Moving to France?
If the idea of a move to France attracts you and you like the idea of buying a house, which perhaps needs renovation, then before you even consider the financial implications you must ask yourself some much more important and deeply searching questions. Print this article, go and lie in a nice warm bath, take a glass and a bottle of Beaujolais with you, relax and be totally honest with yourself. When you’ve finished the wine, open another bottle and see if your partner will join you in the bath (bring another glass)… and then be brutally honest with each other.
Now, imagine you’ve sold up, kissed your family and friends goodbye and followed the removal van to your new French home. This is not a two week holiday, this is for keeps…so, seriously ask yourself and your partner these questions:
Can I and my partner really cope with leaving our home-country?
For some there may well be times when home-sickness becomes unendurable. It’s not just the fact that you don’t get pubs or chip-shops in France (even the MacDonalds are not quite the same); it’s a whole new lifestyle, a totally new culture. You must be prepared to adjust and slowly start to think the French way. If either of you feel you couldn’t cope, then maybe it’s not for you.
My First Wife and I live in the Dordogne department of south-west France where, in parts, the resident English speakers now outnumber the French and have formed their own “Little Britain”. I suspect this happens in other departments as well. If you feel that you won’t be able to integrate with your French neighbours, then you should question whether the move is right for you. It doesn’t matter if you’re not fluent in French, as long as you’re prepared to have a go at it. We have met many people on our travels throughout Europe that have had negative experiences with the locals, simply because they won’t try the local language – it’s not just the French. We have been made to feel most welcome in our new country and it’s true to say that we literally couldn’t have done it without the cheerful (though sometimes surprised) support and generosity of our local community.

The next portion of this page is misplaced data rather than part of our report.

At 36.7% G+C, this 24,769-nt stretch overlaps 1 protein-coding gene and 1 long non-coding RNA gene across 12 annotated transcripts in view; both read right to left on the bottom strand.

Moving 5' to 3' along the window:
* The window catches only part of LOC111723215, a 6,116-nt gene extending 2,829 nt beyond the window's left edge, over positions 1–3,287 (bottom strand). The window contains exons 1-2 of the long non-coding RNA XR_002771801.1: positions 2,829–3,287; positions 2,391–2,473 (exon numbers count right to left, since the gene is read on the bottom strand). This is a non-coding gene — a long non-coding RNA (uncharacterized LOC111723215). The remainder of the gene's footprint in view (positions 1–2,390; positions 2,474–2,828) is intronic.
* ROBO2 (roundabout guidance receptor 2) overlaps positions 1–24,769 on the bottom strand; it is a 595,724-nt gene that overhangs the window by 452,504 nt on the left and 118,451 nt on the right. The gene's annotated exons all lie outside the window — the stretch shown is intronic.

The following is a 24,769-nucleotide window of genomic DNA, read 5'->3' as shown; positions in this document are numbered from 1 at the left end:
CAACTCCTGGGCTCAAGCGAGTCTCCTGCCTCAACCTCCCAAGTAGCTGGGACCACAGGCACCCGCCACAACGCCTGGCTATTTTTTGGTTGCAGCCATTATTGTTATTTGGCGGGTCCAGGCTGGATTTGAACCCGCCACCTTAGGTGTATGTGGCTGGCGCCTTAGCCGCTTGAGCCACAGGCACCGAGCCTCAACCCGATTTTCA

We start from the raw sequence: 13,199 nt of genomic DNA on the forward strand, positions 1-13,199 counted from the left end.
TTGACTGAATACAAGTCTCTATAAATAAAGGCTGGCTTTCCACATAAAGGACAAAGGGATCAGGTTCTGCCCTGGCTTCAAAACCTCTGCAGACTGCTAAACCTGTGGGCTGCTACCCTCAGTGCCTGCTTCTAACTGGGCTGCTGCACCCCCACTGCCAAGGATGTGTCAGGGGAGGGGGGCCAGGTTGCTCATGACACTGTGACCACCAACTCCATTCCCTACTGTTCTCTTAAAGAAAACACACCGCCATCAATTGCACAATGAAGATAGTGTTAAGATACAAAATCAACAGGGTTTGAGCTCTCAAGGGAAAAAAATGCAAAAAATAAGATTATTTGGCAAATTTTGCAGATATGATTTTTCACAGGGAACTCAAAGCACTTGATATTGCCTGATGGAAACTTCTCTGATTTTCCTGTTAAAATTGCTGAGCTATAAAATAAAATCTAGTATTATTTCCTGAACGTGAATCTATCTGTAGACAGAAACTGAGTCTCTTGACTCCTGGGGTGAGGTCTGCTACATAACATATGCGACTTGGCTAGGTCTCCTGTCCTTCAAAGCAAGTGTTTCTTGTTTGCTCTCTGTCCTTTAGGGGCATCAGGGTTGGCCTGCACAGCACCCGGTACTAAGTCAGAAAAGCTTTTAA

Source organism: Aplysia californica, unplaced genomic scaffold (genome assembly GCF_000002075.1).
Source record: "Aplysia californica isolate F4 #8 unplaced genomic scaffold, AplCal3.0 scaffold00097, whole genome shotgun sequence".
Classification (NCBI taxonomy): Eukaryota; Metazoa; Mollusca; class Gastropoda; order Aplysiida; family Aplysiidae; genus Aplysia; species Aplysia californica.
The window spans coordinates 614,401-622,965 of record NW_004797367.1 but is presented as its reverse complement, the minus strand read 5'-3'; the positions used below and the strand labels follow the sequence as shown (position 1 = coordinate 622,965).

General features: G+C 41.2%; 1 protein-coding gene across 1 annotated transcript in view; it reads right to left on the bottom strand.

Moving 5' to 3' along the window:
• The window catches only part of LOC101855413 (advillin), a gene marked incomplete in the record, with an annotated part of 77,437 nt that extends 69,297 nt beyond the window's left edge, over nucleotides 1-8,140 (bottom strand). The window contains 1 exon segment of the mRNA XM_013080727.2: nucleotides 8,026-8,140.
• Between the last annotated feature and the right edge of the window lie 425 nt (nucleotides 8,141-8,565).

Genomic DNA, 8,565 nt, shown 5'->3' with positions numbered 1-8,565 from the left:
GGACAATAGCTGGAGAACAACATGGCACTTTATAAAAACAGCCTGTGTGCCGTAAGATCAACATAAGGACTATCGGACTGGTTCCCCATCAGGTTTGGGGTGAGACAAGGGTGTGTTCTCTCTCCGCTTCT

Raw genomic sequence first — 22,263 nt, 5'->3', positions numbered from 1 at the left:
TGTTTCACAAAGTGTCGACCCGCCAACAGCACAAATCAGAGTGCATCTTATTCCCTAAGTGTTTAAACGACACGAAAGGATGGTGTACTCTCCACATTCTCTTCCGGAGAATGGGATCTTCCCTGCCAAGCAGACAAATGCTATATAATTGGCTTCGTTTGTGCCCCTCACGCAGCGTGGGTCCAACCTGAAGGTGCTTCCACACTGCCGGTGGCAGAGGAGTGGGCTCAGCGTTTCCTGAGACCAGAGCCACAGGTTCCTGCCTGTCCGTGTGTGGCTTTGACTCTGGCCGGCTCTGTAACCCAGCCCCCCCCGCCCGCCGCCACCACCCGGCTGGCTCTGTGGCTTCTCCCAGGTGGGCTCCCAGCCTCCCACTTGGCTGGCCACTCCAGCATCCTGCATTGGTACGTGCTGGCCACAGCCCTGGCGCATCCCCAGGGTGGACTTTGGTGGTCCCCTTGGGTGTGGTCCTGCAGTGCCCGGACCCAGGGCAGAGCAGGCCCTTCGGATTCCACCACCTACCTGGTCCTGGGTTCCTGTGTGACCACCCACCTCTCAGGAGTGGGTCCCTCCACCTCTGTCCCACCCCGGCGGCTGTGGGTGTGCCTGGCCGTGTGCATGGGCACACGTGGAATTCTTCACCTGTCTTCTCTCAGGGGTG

And then there is the $64,000 question …
Can the relationship between my partner and myself survive the challenges of a new life?
Should things go wrong, they tend to go wrong with a vengeance and (like buses) they all seem to come along at the same time.
Is your temperament suited to the “snail’s-pace” and “everything in triplicate” of French bureaucracy? When your partnership home is the only place where you can vent your frustrations, can your relationship stand it? Think about this one very carefully because you are bound to hit some sticky patches, especially if you are employing French tradespeople (artisans) to do some of the renovation work for you. If you’re not sure, maybe you’d be better to go for a house that’s already been partly renovated or is new (ok… it costs more, but it is usually less stressful).
It’s all very well to live happily with someone when you’re both normally used to being apart from one another during the day, or have separate social or sports interests. At least initially, you will be eating, living, working and, probably, sleeping together – 24 hours a day – under sometimes difficult and exacting conditions. Can your relationship handle that successfully?
So, you haven’t ended up throwing wine at each other in the bath, now it’s time to try to think of anything else that you might find hard to deal with in leaving your home country and moving to France. One thing is for certain, when that removal van finally rumbles off into the distance and you are left standing, slightly perplexed, outside your new home in your new country … there is no going back, other than the horrid prospect of giving up.
This may seem over simplistic, but if you and your partner have managed to be really honest and actually fail to agree at this time, then you should step back. In which case, my advice is to not abandon the idea… put it on the back burner, let it simmer for a while. Do some more research and find out more about the area of France you might aim for, talk to people who have already made the move. Think about the implications of a completely new lifestyle and continue to talk with your partner about the prospects. House prices were steadily rising in France, though in recent times that has slowed considerably. But even if a delay might end up costing you a bit more financially, the later cost in terms of stress and unhappiness could be considerably less.